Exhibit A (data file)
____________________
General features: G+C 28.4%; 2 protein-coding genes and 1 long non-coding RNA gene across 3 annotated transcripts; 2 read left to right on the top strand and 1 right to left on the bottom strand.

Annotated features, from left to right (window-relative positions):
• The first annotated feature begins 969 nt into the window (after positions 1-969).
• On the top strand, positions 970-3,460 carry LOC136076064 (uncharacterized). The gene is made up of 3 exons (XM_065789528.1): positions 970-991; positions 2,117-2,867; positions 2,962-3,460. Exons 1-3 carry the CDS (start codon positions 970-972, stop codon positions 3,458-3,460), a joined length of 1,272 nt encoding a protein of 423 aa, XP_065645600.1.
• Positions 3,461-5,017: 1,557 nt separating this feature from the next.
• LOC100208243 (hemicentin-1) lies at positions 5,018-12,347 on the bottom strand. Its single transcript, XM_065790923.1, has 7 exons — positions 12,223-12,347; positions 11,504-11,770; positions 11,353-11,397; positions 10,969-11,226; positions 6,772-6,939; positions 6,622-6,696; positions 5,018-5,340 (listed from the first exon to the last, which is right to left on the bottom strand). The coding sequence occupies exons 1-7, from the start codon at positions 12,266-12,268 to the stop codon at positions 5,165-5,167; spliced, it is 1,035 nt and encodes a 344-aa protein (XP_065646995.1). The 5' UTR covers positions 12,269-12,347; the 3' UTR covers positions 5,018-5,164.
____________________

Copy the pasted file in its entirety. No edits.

General features: G+C 28.4%; 2 protein-coding genes and 1 long non-coding RNA gene across 3 annotated transcripts; 2 read left to right on the top strand and 1 right to left on the bottom strand.

Annotated features, from left to right (window-relative positions):
• The first annotated feature begins 969 nt into the window (after positions 1-969).
• On the top strand, positions 970-3,460 carry LOC136076064 (uncharacterized). The gene is made up of 3 exons (XM_065789528.1): positions 970-991; positions 2,117-2,867; positions 2,962-3,460. Exons 1-3 carry the CDS (start codon positions 970-972, stop codon positions 3,458-3,460), a joined length of 1,272 nt encoding a protein of 423 aa, XP_065645600.1.
• Positions 3,461-5,017: 1,557 nt separating this feature from the next.
• LOC100208243 (hemicentin-1) lies at positions 5,018-12,347 on the bottom strand. Its single transcript, XM_065790923.1, has 7 exons — positions 12,223-12,347; positions 11,504-11,770; positions 11,353-11,397; positions 10,969-11,226; positions 6,772-6,939; positions 6,622-6,696; positions 5,018-5,340 (listed from the first exon to the last, which is right to left on the bottom strand). The coding sequence occupies exons 1-7, from the start codon at positions 12,266-12,268 to the stop codon at positions 5,165-5,167; spliced, it is 1,035 nt and encodes a 344-aa protein (XP_065646995.1). The 5' UTR covers positions 12,269-12,347; the 3' UTR covers positions 5,018-5,164.